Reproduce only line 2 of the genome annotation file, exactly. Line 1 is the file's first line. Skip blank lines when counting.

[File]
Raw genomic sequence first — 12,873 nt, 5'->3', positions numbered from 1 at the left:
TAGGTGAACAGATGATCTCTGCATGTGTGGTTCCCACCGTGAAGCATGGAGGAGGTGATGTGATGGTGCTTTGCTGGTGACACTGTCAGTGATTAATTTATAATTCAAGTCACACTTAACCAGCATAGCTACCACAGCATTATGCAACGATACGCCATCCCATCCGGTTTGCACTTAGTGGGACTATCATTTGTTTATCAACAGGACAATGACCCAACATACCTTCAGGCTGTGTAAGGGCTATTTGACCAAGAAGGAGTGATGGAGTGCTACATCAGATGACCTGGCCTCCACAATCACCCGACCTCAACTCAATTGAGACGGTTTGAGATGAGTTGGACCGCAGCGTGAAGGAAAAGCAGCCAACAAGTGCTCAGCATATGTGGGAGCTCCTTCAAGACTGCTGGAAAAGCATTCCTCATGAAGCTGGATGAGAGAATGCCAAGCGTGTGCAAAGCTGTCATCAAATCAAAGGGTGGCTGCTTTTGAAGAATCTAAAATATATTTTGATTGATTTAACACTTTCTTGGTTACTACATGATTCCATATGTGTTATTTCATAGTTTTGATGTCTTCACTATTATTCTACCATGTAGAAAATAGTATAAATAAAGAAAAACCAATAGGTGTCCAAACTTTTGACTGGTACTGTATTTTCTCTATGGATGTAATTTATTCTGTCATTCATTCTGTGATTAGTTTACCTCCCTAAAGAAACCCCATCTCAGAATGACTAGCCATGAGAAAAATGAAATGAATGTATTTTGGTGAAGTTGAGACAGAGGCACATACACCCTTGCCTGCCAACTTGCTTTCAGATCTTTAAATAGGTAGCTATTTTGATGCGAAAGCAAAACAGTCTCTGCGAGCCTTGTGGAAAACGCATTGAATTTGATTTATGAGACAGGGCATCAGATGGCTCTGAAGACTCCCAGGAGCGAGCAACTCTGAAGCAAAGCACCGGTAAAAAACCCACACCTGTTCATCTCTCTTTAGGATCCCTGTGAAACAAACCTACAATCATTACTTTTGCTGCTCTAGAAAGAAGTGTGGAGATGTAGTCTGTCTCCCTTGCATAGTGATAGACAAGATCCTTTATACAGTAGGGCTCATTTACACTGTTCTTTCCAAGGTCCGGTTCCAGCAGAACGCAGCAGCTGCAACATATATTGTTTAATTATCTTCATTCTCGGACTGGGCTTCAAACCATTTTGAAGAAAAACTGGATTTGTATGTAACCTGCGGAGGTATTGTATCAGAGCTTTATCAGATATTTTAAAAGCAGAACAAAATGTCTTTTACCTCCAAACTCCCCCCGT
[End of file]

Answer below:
TAGGTGAACAGATGATCTCTGCATGTGTGGTTCCCACCGTGAAGCATGGAGGAGGTGATGTGATGGTGCTTTGCTGGTGACACTGTCAGTGATTAATTTATAATTCAAGTCACACTTAACCAGCATAGCTACCACAGCATTATGCAACGATACGCCATCCCATCCGGTTTGCACTTAGTGGGACTATCATTTGTTTATCAACAGGACAATGACCCAACATACCTTCAGGCTGTGTAAGGGCTATTTGACCAAGAAGGAGTGATGGAGTGCTACATCAGATGACCTGGCCTCCACAATCACCCGACCTCAACTCAATTGAGACGGTTTGAGATGAGTTGGACCGCAGCGTGAAGGAAAAGCAGCCAACAAGTGCTCAGCATATGTGGGAGCTCCTTCAAGACTGCTGGAAAAGCATTCCTCATGAAGCTGGATGAGAGAATGCCAAGCGTGTGCAAAGCTGTCATCAAATCAAAGGGTGGCTGCTTTTGAAGAATCTAAAATATATTTTGATTGATTTAACACTTTCTTGGTTACTACATGATTCCATATGTGTTATTTCATAGTTTTGATGTCTTCACTATTATTCTACCATGTAGAAAATAGTATAAATAAAGAAAAACCAATAGGTGTCCAAACTTTTGACTGGTACTGTATTTTCTCTATGGATGTAATTTATTCTGTCATTCATTCTGTGATTAGTTTACCTCCCTAAAGAAACCCCATCTCAGAATGACTAGCCATGAGAAAAATGAAATGAATGTATTTTGGTGAAGTTGAGACAGAGGCACATACACCCTTGCCTGCCAACTTGCTTTCAGATCTTTAAATAGGTAGCTATTTTGATGCGAAAGCAAAACAGTCTCTGCGAGCCTTGTGGAAAACGCATTGAATTTGATTTATGAGACAGGGCATCAGATGGCTCTGAAGACTCCCAGGAGCGAGCAACTCTGAAGCAAAGCACCGGTAAAAAACCCACACCTGTTCATCTCTCTTTAGGATCCCTGTGAAACAAACCTACAATCATTACTTTTGCTGCTCTAGAAAGAAGTGTGGAGATGTAGTCTGTCTCCCTTGCATAGTGATAGACAAGATCCTTTATACAGTAGGGCTCATTTACACTGTTCTTTCCAAGGTCCGGTTCCAGCAGAACGCAGCAGCTGCAACATATATTGTTTAATTATCTTCATTCTCGGACTGGGCTTCAAACCATTTTGAAGAAAAACTGGATTTGTATGTAACCTGCGGAGGTATTGTATCAGAGCTTTATCAGATATTTTAAAAGCAGAACAAAATGTCTTTTACCTCCAAACTCCCCCCGT